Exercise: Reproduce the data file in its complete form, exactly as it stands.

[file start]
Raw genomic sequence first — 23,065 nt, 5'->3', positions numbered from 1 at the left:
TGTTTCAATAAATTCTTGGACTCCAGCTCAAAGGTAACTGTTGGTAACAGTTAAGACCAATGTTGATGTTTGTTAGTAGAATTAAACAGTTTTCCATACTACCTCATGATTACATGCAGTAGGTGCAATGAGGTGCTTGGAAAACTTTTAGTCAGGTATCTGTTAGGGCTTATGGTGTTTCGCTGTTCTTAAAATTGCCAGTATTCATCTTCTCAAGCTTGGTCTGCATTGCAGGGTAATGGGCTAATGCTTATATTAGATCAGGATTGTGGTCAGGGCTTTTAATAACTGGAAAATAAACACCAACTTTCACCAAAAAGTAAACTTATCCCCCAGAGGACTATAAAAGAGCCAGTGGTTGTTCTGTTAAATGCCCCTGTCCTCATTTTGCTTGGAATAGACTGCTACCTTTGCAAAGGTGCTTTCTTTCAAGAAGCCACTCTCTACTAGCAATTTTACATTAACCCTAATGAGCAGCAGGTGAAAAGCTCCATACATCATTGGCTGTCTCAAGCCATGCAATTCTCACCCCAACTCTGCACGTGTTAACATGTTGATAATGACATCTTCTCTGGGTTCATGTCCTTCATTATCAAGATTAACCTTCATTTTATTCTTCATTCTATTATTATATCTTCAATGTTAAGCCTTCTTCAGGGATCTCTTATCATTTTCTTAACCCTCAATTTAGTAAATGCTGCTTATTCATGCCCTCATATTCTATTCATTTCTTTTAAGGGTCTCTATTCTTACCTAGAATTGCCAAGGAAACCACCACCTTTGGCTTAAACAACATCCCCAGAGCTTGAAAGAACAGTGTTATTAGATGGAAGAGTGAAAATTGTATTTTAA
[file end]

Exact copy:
Raw genomic sequence first — 23,065 nt, 5'->3', positions numbered from 1 at the left:
TGTTTCAATAAATTCTTGGACTCCAGCTCAAAGGTAACTGTTGGTAACAGTTAAGACCAATGTTGATGTTTGTTAGTAGAATTAAACAGTTTTCCATACTACCTCATGATTACATGCAGTAGGTGCAATGAGGTGCTTGGAAAACTTTTAGTCAGGTATCTGTTAGGGCTTATGGTGTTTCGCTGTTCTTAAAATTGCCAGTATTCATCTTCTCAAGCTTGGTCTGCATTGCAGGGTAATGGGCTAATGCTTATATTAGATCAGGATTGTGGTCAGGGCTTTTAATAACTGGAAAATAAACACCAACTTTCACCAAAAAGTAAACTTATCCCCCAGAGGACTATAAAAGAGCCAGTGGTTGTTCTGTTAAATGCCCCTGTCCTCATTTTGCTTGGAATAGACTGCTACCTTTGCAAAGGTGCTTTCTTTCAAGAAGCCACTCTCTACTAGCAATTTTACATTAACCCTAATGAGCAGCAGGTGAAAAGCTCCATACATCATTGGCTGTCTCAAGCCATGCAATTCTCACCCCAACTCTGCACGTGTTAACATGTTGATAATGACATCTTCTCTGGGTTCATGTCCTTCATTATCAAGATTAACCTTCATTTTATTCTTCATTCTATTATTATATCTTCAATGTTAAGCCTTCTTCAGGGATCTCTTATCATTTTCTTAACCCTCAATTTAGTAAATGCTGCTTATTCATGCCCTCATATTCTATTCATTTCTTTTAAGGGTCTCTATTCTTACCTAGAATTGCCAAGGAAACCACCACCTTTGGCTTAAACAACATCCCCAGAGCTTGAAAGAACAGTGTTATTAGATGGAAGAGTGAAAATTGTATTTTAA